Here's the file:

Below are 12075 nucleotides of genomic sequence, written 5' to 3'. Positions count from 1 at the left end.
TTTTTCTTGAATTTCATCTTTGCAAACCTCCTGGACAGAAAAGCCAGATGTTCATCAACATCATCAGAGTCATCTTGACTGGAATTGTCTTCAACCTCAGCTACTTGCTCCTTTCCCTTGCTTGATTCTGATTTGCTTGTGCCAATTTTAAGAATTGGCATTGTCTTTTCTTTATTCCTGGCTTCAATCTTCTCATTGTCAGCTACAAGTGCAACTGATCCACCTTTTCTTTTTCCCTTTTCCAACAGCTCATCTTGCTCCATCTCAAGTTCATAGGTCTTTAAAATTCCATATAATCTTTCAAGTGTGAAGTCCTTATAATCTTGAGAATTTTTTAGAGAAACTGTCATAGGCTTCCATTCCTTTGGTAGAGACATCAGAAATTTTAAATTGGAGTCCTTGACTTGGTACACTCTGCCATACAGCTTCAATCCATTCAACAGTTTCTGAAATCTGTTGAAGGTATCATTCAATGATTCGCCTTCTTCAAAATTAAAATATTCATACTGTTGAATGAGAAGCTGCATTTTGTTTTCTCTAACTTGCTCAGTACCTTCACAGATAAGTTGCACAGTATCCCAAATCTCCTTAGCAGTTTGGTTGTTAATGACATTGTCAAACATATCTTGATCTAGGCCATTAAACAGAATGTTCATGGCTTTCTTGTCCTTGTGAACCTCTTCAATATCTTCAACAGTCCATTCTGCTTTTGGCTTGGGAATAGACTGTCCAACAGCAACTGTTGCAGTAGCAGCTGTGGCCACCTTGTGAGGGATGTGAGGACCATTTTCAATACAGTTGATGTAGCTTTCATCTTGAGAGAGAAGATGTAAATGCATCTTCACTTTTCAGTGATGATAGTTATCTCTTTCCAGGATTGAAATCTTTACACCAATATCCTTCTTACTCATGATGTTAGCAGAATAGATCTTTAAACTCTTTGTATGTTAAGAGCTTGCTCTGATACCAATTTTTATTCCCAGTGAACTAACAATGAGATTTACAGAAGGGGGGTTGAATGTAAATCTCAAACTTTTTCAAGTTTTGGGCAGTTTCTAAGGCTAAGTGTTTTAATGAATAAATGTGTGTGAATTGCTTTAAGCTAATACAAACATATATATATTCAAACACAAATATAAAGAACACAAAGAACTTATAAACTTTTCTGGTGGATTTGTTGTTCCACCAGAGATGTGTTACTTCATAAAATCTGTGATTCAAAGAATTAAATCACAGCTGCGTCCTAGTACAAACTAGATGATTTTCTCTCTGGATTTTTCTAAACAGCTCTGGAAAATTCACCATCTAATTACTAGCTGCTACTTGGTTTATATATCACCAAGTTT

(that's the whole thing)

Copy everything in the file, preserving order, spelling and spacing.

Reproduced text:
Below are 12075 nucleotides of genomic sequence, written 5' to 3'. Positions count from 1 at the left end.
TTTTTCTTGAATTTCATCTTTGCAAACCTCCTGGACAGAAAAGCCAGATGTTCATCAACATCATCAGAGTCATCTTGACTGGAATTGTCTTCAACCTCAGCTACTTGCTCCTTTCCCTTGCTTGATTCTGATTTGCTTGTGCCAATTTTAAGAATTGGCATTGTCTTTTCTTTATTCCTGGCTTCAATCTTCTCATTGTCAGCTACAAGTGCAACTGATCCACCTTTTCTTTTTCCCTTTTCCAACAGCTCATCTTGCTCCATCTCAAGTTCATAGGTCTTTAAAATTCCATATAATCTTTCAAGTGTGAAGTCCTTATAATCTTGAGAATTTTTTAGAGAAACTGTCATAGGCTTCCATTCCTTTGGTAGAGACATCAGAAATTTTAAATTGGAGTCCTTGACTTGGTACACTCTGCCATACAGCTTCAATCCATTCAACAGTTTCTGAAATCTGTTGAAGGTATCATTCAATGATTCGCCTTCTTCAAAATTAAAATATTCATACTGTTGAATGAGAAGCTGCATTTTGTTTTCTCTAACTTGCTCAGTACCTTCACAGATAAGTTGCACAGTATCCCAAATCTCCTTAGCAGTTTGGTTGTTAATGACATTGTCAAACATATCTTGATCTAGGCCATTAAACAGAATGTTCATGGCTTTCTTGTCCTTGTGAACCTCTTCAATATCTTCAACAGTCCATTCTGCTTTTGGCTTGGGAATAGACTGTCCAACAGCAACTGTTGCAGTAGCAGCTGTGGCCACCTTGTGAGGGATGTGAGGACCATTTTCAATACAGTTGATGTAGCTTTCATCTTGAGAGAGAAGATGTAAATGCATCTTCACTTTTCAGTGATGATAGTTATCTCTTTCCAGGATTGAAATCTTTACACCAATATCCTTCTTACTCATGATGTTAGCAGAATAGATCTTTAAACTCTTTGTATGTTAAGAGCTTGCTCTGATACCAATTTTTATTCCCAGTGAACTAACAATGAGATTTACAGAAGGGGGGTTGAATGTAAATCTCAAACTTTTTCAAGTTTTGGGCAGTTTCTAAGGCTAAGTGTTTTAATGAATAAATGTGTGTGAATTGCTTTAAGCTAATACAAACATATATATATTCAAACACAAATATAAAGAACACAAAGAACTTATAAACTTTTCTGGTGGATTTGTTGTTCCACCAGAGATGTGTTACTTCATAAAATCTGTGATTCAAAGAATTAAATCACAGCTGCGTCCTAGTACAAACTAGATGATTTTCTCTCTGGATTTTTCTAAACAGCTCTGGAAAATTCACCATCTAATTACTAGCTGCTACTTGGTTTATATATCACCAAGTTT